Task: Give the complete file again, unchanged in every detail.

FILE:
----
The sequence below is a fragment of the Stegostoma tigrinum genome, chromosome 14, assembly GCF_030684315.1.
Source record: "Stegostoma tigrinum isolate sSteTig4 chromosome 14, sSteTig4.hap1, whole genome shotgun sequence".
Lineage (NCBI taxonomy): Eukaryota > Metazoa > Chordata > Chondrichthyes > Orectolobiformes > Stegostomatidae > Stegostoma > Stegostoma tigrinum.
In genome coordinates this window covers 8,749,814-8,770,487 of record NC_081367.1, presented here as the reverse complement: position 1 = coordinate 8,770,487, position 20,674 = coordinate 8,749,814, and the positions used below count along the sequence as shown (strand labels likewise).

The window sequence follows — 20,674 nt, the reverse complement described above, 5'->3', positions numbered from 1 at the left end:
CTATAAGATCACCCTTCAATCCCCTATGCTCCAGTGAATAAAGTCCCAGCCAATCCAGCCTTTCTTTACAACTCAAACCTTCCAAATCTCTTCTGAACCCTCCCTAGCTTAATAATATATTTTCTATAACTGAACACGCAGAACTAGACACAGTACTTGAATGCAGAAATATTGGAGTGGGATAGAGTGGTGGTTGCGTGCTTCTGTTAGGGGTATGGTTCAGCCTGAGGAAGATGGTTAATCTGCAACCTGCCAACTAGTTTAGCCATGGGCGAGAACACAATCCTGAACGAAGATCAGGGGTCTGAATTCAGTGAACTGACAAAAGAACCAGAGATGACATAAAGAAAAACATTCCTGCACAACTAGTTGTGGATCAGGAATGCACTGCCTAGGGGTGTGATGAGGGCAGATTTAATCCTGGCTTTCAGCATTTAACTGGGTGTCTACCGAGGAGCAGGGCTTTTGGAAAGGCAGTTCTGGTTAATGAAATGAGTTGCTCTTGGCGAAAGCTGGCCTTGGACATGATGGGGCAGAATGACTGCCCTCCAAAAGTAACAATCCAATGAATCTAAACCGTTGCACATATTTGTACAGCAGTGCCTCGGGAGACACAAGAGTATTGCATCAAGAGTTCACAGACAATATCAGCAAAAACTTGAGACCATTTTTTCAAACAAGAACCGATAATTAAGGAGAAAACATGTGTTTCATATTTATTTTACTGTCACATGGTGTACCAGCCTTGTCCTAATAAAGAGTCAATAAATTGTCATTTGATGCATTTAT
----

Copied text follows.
The sequence below is a fragment of the Stegostoma tigrinum genome, chromosome 14, assembly GCF_030684315.1.
Source record: "Stegostoma tigrinum isolate sSteTig4 chromosome 14, sSteTig4.hap1, whole genome shotgun sequence".
Lineage (NCBI taxonomy): Eukaryota > Metazoa > Chordata > Chondrichthyes > Orectolobiformes > Stegostomatidae > Stegostoma > Stegostoma tigrinum.
In genome coordinates this window covers 8,749,814-8,770,487 of record NC_081367.1, presented here as the reverse complement: position 1 = coordinate 8,770,487, position 20,674 = coordinate 8,749,814, and the positions used below count along the sequence as shown (strand labels likewise).

The window sequence follows — 20,674 nt, the reverse complement described above, 5'->3', positions numbered from 1 at the left end:
CTATAAGATCACCCTTCAATCCCCTATGCTCCAGTGAATAAAGTCCCAGCCAATCCAGCCTTTCTTTACAACTCAAACCTTCCAAATCTCTTCTGAACCCTCCCTAGCTTAATAATATATTTTCTATAACTGAACACGCAGAACTAGACACAGTACTTGAATGCAGAAATATTGGAGTGGGATAGAGTGGTGGTTGCGTGCTTCTGTTAGGGGTATGGTTCAGCCTGAGGAAGATGGTTAATCTGCAACCTGCCAACTAGTTTAGCCATGGGCGAGAACACAATCCTGAACGAAGATCAGGGGTCTGAATTCAGTGAACTGACAAAAGAACCAGAGATGACATAAAGAAAAACATTCCTGCACAACTAGTTGTGGATCAGGAATGCACTGCCTAGGGGTGTGATGAGGGCAGATTTAATCCTGGCTTTCAGCATTTAACTGGGTGTCTACCGAGGAGCAGGGCTTTTGGAAAGGCAGTTCTGGTTAATGAAATGAGTTGCTCTTGGCGAAAGCTGGCCTTGGACATGATGGGGCAGAATGACTGCCCTCCAAAAGTAACAATCCAATGAATCTAAACCGTTGCACATATTTGTACAGCAGTGCCTCGGGAGACACAAGAGTATTGCATCAAGAGTTCACAGACAATATCAGCAAAAACTTGAGACCATTTTTTCAAACAAGAACCGATAATTAAGGAGAAAACATGTGTTTCATATTTATTTTACTGTCACATGGTGTACCAGCCTTGTCCTAATAAAGAGTCAATAAATTGTCATTTGATGCATTTAT